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Adam Streisand Appellate Win Provides Significant Protections for Victims of Elder Abuse

Decision is the first in the wake of the new California Britney Spears law on conservatorships

The California Court of Appeal issued its first decision interpreting a new statute enacted in response to the controversy over the Britney Spears conservatorship. In the wake of the storm over the 13-year conservatorship of pop superstar Britney Spears, the California Legislature enacted a new law intended to redress what the #FreeBritney movement saw as perhaps the first cardinal sin: A judge’s refusal to allow Britney to be represented by the lawyer of her choice, Adam Streisand. Many believed that much of what ensued might have been avoided had Britney been allowed the lawyer of her choosing. The new California law is intended to ensure that people facing similar fates will have the right to choose their own counsel.

However, in the first decision by a California Court of Appeal interpreting the statute, it was Streisand who successfully persuaded the court that the new law also has important limits. In White v Davis et al No. E077320 (Jan. 5, 2023), the court agreed with Streisand that the new statute permits courts to prevent lawyers with conflicted motives from representing a conservatee. Streisand is lead counsel for the daughters of a conservatee seeking elder abuse restraining orders against a group of lawyers, the conservatee’s second wife, her friend and her daughter. The conservatee in White could not identify the lawyers purporting to represent him by their names, much less understand what it is they were doing for him. Streisand is the leader of Sheppard Mullin’s Private Wealth and Fiduciary Litigation practice.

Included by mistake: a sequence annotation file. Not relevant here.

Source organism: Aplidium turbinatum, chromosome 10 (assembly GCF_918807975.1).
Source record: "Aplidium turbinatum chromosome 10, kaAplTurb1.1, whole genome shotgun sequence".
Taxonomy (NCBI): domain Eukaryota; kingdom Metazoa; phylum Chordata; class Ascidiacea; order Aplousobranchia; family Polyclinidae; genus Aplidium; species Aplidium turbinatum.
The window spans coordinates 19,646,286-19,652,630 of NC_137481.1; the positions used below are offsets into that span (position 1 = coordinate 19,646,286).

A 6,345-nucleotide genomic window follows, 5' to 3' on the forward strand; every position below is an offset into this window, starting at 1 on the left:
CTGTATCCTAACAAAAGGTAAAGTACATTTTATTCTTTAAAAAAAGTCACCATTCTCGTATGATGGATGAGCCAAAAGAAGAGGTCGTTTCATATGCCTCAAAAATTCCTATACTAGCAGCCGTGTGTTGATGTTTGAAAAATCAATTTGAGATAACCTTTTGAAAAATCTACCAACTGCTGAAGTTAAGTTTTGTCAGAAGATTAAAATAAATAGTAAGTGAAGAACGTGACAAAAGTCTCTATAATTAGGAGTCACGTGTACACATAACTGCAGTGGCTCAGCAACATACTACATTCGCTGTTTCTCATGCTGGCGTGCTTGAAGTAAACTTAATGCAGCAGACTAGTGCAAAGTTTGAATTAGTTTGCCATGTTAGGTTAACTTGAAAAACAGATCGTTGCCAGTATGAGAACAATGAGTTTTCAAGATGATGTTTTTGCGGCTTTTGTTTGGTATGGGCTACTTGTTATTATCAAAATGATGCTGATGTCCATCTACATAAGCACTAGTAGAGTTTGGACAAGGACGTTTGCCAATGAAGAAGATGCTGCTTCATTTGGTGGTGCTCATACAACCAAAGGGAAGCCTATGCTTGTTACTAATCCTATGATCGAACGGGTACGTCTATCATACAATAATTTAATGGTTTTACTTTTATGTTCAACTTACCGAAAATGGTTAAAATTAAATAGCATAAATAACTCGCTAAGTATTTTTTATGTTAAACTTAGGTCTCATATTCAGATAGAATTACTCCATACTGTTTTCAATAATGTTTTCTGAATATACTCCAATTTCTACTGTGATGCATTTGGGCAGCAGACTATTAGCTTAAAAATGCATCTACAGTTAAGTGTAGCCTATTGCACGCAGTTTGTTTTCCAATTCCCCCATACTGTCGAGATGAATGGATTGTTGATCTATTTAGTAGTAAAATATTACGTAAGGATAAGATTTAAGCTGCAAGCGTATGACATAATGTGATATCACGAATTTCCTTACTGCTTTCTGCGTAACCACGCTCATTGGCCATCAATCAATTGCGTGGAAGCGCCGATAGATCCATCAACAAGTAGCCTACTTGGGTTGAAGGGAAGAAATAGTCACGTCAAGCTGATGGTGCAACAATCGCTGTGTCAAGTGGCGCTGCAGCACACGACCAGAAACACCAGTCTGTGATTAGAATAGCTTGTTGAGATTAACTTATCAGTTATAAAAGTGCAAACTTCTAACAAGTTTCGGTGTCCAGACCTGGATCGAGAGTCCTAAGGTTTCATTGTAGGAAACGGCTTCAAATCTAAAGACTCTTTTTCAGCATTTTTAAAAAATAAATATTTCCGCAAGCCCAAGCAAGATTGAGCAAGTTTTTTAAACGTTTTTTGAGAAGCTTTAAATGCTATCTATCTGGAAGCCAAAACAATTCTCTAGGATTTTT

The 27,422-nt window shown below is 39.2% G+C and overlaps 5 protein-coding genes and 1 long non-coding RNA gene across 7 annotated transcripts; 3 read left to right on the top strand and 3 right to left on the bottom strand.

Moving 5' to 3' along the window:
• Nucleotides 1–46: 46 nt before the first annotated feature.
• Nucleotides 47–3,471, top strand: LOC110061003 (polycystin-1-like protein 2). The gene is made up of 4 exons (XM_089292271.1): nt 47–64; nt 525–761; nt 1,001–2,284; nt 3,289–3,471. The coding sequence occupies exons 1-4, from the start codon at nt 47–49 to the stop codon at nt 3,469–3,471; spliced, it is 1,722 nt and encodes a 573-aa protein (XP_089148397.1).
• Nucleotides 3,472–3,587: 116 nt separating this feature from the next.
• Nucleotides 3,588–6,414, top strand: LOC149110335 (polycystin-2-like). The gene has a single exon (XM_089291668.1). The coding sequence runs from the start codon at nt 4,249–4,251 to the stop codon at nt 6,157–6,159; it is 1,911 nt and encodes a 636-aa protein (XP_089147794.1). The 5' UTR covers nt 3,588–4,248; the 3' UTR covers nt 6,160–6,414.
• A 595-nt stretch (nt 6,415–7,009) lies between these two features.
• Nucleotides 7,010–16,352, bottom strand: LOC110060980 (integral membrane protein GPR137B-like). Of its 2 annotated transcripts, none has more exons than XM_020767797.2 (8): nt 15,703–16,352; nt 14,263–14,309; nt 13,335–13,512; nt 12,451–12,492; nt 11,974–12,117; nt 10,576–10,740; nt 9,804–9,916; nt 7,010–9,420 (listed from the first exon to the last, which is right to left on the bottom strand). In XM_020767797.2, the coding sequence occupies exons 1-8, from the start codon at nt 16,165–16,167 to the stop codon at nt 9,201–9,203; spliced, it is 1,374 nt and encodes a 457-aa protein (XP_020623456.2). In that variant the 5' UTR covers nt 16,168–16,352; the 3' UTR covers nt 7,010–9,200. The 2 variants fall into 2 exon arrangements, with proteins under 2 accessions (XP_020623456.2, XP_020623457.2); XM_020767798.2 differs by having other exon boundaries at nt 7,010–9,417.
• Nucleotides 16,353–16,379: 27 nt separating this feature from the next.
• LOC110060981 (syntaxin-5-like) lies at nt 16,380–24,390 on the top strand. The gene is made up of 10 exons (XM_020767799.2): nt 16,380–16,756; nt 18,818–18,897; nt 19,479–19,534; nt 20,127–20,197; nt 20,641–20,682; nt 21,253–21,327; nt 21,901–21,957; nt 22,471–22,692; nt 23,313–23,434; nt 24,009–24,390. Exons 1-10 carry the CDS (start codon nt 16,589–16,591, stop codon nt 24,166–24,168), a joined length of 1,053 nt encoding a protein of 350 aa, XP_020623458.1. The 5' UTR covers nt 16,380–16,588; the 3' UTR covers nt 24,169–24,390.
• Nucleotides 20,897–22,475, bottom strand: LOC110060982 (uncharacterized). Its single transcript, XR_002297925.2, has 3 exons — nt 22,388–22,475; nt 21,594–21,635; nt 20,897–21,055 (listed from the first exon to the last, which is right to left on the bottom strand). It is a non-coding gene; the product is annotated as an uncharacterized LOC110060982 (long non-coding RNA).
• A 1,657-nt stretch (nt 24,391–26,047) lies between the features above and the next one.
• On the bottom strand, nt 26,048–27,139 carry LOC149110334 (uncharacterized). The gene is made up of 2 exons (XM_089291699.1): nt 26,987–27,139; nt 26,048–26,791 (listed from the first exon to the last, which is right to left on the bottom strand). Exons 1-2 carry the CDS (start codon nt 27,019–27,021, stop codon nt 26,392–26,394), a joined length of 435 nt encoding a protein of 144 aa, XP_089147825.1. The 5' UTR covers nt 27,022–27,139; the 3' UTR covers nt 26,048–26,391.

The decision also affirmed a ruling in Streisand’s favor that held that these same persons, a group, labeled by the Court of Appeal itself as “undue influencers”, could be brought to justice under the elder abuse statute notwithstanding their claims that the suit filed by Streisand infringed their constitutional rights to petition the courts. 

The decision is the first of its kind to resolve a conflict between what is known as the anti-SLAPP statute, aimed at weeding out meritless attempts to chill constitutional rights and California’s elder abuse statutes. It affirmed Streisand’s victory and agreed with him that the trial court abused its discretion by not proceeding with the suit notwithstanding the undue influencers’ appeal from the order denying their anti-SLAPP motion.

Streisand’s team on the case included partner Golnaz Yazdchi, special counsel Valerie Alter and associates Bryan Wittlin, Meghan McCormick and Kendal Fletcher.

The case is White v Davis et al No. E077320 (Jan. 5, 2023). The opinion has been certified for publication.


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